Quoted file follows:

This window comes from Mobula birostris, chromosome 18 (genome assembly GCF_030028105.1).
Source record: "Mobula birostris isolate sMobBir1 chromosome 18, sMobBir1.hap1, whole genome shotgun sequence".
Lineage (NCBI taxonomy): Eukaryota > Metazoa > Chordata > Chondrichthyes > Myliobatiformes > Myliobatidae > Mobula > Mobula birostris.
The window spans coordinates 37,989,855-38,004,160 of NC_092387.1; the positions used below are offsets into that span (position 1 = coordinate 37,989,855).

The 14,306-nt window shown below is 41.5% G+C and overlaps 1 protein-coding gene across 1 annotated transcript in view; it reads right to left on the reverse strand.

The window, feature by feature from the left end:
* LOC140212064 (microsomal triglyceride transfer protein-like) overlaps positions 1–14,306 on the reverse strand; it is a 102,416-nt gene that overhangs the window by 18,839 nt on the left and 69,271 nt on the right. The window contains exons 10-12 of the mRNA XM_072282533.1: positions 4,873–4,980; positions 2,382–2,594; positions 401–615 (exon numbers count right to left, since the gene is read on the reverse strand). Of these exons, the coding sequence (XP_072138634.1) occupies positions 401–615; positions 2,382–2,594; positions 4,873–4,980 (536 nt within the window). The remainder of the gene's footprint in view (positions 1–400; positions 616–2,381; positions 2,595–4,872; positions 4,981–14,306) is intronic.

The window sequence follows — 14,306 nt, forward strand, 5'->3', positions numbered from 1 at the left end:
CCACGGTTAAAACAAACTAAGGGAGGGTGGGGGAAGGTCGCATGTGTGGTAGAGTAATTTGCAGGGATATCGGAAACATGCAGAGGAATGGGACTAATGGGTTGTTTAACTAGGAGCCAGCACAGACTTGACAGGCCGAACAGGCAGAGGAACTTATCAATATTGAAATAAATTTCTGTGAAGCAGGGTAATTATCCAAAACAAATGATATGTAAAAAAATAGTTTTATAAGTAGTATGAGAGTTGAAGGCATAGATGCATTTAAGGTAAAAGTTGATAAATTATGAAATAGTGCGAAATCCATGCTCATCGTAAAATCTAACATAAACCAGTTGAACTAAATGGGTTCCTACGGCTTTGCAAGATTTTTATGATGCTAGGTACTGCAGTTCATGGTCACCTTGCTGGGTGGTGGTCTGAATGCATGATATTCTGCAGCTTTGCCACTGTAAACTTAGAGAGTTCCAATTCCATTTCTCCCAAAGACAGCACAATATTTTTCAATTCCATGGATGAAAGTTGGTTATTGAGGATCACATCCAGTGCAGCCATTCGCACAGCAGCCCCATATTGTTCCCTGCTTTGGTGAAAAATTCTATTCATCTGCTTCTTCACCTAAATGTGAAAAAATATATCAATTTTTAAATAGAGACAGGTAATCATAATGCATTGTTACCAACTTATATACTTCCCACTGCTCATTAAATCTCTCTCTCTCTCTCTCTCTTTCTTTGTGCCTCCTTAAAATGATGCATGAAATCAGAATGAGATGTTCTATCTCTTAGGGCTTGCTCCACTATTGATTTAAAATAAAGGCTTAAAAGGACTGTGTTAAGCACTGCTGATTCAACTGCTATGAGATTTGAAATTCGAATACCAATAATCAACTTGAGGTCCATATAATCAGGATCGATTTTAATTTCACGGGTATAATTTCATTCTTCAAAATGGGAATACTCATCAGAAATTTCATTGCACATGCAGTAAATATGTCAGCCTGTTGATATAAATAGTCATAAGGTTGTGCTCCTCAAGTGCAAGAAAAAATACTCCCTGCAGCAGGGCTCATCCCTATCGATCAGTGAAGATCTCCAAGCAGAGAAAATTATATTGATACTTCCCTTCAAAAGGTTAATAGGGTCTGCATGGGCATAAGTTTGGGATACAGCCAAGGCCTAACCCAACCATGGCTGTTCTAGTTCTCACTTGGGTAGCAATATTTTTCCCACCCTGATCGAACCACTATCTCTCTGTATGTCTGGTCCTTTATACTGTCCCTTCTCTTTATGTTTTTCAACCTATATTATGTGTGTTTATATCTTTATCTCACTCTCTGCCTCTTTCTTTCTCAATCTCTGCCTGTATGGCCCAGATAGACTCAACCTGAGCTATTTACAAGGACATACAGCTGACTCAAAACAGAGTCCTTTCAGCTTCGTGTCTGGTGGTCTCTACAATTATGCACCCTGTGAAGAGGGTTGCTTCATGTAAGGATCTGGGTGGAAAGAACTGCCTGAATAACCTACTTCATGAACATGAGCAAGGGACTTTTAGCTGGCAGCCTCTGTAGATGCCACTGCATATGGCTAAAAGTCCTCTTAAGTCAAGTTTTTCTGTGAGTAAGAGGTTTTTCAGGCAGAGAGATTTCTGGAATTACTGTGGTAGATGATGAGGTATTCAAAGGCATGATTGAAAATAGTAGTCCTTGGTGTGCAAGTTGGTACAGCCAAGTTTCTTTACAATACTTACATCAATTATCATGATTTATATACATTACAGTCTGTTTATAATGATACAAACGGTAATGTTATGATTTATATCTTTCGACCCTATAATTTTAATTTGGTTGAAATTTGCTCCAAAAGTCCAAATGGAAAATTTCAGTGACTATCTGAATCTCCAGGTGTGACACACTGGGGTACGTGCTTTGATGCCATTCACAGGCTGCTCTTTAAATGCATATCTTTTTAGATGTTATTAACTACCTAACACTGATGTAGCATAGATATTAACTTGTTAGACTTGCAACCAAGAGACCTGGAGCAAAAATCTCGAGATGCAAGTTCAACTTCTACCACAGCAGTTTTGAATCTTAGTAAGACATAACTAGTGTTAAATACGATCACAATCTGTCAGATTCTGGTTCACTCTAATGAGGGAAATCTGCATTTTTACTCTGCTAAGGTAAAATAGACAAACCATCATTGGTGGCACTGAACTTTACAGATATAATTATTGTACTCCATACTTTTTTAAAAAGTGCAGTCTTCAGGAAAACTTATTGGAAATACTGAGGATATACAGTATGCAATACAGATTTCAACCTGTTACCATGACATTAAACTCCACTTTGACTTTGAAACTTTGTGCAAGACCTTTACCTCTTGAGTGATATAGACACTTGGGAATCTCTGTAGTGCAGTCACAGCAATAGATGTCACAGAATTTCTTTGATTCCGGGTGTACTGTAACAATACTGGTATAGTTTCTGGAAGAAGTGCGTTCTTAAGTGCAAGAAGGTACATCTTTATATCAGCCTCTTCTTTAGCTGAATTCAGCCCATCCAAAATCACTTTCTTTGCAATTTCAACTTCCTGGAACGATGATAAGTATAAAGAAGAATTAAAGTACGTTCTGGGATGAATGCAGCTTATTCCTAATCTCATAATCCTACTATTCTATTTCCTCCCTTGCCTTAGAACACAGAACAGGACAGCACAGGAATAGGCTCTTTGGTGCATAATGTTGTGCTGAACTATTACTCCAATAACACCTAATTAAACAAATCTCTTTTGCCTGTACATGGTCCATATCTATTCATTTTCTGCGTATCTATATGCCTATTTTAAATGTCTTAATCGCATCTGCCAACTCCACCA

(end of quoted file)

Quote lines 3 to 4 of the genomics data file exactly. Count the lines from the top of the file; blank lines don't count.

Lineage (NCBI taxonomy): Eukaryota > Metazoa > Chordata > Chondrichthyes > Myliobatiformes > Myliobatidae > Mobula > Mobula birostris.
The window spans coordinates 37,989,855-38,004,160 of NC_092387.1; the positions used below are offsets into that span (position 1 = coordinate 37,989,855).